Natascha, a White Russian countess, stows away on a luxury liner at Hong Kong, determined to seek a new life in America. Natascha hides in the cabin of Ogden Mears, a millionaire diplomat, ... See full summary »
Natascha, a White Russian countess, stows away on a luxury liner at Hong Kong, determined to seek a new life in America. Natascha hides in the cabin of Ogden Mears, a millionaire diplomat, thereby causing an endless stream of misunderstandings and complications; particularly when his wife, Martha, joins the trip at Honolulu, necessitating a 'marriage' to Ogden's valet, Hudson, a saronged-dive overboard and more subterfuge on the part of Ogdon and his associate, Harvey. Written by
alfiehitchie & tipsyheadrinse
The film was shortened by approximately 15 minutes since its premiere. In an interview, Charles Chaplin said he felt the shortened version (which is the version currently available on home video and DVD) almost did not feel like his film and that he preferred the longer one. See more »
Toward the end of the film Ogden, Natascha, Harvey and Martha sit around a restaurant table. Ogden and Natascha sit with their backs to the camera and very far from each other so they won't obscure Harvey and Martha at the other side of the table. When they get up to dance, the camera cuts to a close up of Ogden and Natascha which are suddenly almost touching shoulders. See more »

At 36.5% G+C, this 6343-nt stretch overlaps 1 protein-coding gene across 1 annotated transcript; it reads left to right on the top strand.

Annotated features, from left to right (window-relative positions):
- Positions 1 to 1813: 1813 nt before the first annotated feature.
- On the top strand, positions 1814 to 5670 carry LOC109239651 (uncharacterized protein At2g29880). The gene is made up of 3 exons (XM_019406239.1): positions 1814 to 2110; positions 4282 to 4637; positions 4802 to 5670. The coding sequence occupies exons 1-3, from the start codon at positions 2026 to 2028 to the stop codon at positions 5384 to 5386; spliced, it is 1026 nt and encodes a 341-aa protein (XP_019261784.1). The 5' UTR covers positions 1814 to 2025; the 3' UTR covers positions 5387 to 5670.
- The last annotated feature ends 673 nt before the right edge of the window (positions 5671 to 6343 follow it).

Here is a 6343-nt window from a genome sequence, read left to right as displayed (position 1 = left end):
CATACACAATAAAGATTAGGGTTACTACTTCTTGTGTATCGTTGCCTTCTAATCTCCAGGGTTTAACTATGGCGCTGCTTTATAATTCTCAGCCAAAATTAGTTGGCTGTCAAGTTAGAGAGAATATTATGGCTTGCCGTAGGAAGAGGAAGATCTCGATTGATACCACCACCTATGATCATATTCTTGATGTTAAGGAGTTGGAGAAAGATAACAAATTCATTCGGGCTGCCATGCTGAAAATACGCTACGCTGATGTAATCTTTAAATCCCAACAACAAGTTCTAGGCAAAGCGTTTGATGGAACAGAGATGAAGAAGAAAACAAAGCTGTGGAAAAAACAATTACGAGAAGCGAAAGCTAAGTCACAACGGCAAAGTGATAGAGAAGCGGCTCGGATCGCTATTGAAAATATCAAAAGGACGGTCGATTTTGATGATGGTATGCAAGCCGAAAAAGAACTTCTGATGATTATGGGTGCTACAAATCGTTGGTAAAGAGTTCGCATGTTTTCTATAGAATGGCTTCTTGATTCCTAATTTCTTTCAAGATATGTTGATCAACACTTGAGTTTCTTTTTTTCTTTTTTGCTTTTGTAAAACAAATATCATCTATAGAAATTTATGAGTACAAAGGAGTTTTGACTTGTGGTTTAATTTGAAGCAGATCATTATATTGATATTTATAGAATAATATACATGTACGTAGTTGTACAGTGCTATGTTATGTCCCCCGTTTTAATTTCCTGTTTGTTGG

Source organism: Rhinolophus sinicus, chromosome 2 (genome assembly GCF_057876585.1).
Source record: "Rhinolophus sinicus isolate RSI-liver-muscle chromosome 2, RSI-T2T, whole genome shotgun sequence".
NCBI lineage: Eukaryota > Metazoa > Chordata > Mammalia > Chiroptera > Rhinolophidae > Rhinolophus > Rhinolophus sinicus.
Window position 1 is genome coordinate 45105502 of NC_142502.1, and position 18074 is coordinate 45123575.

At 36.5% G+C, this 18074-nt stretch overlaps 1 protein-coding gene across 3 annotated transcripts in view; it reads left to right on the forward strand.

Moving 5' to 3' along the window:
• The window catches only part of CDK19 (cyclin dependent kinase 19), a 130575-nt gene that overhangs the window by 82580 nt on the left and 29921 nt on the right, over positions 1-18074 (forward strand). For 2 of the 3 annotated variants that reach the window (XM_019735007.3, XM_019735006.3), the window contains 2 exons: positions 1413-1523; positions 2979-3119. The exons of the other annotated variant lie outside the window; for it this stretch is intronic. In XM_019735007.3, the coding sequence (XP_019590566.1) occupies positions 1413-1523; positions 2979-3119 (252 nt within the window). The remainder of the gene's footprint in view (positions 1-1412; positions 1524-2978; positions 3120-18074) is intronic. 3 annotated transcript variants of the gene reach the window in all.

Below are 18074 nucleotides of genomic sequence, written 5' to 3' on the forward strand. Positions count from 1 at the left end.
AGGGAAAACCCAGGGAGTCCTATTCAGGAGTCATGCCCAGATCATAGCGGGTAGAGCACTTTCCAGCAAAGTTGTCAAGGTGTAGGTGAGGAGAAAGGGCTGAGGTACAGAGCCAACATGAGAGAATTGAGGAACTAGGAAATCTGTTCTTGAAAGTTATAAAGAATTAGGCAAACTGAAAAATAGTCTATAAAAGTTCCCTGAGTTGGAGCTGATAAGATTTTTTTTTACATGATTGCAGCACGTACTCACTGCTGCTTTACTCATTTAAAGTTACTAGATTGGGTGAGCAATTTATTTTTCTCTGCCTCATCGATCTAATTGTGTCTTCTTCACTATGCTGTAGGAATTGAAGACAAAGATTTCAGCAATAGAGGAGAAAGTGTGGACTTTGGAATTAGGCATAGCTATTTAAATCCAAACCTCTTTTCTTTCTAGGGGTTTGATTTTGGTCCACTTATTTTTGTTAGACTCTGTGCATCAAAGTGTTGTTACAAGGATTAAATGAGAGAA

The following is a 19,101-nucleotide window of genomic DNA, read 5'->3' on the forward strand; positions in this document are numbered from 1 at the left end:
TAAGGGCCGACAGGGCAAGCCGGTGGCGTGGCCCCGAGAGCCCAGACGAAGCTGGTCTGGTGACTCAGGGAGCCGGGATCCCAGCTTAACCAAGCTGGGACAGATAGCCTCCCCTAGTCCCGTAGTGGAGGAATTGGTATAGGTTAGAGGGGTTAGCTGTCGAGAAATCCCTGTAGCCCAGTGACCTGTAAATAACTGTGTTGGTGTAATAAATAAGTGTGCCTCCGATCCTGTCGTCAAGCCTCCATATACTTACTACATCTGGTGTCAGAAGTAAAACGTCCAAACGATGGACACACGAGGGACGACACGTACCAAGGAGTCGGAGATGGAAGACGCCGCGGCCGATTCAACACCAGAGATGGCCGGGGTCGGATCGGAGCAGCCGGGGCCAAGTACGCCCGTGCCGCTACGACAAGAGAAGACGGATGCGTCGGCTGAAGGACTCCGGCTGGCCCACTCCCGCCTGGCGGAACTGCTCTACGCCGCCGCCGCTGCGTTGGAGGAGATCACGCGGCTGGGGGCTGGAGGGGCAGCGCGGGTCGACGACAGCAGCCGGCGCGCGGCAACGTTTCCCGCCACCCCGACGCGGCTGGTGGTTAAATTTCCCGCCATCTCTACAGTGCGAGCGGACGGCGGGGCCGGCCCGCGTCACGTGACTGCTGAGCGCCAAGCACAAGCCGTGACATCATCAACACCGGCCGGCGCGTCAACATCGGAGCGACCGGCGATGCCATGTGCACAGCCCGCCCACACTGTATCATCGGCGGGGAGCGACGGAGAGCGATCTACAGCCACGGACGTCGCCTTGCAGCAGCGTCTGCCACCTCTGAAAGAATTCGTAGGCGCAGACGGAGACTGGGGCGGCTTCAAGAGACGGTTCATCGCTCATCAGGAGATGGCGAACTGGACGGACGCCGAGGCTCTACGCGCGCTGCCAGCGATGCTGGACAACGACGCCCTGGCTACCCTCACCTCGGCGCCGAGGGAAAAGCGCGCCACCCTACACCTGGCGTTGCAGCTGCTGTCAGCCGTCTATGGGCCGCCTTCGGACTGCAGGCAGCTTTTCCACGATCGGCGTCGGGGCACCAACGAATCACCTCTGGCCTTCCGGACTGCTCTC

When it was announced that Chaplin was to direct a new film, naturally expectations were sky high. The casting of Brando and Loren further boosted these expectations. To call the final result disappointing is to be kind.
While "A Countess from Hong Kong" does have an antiquated charm about it, it remains an unsightly blemish on Chaplin's career as well as Brando's. Having been away from making movies for a number of years, the ageing Chaplin had lost touch with the media. There's precious little in this film that remotely recalls his genius. It's only the old fashioned and overdone musical score that recall the Chaplin of times gone by.
Those who remark on Brando being miscast in the role insinuate that he was incapable of playing light comedy which simply is not the case. ("Bedtime Story" being a case in point). He simply turns in a very poor performance. He seems remote from his character and from the whole project as a whole.
The real surprise is Sophia Loren. Despite the mediocre material and a wooden acting partner, she is on top form proving to be a terrific comedienne as well as touching in the tender moments. Combine that with her stunning looks and you have the only reason to possibly want to give this one another look.
6 of 7 people found this review helpful.
Was this review helpful to you?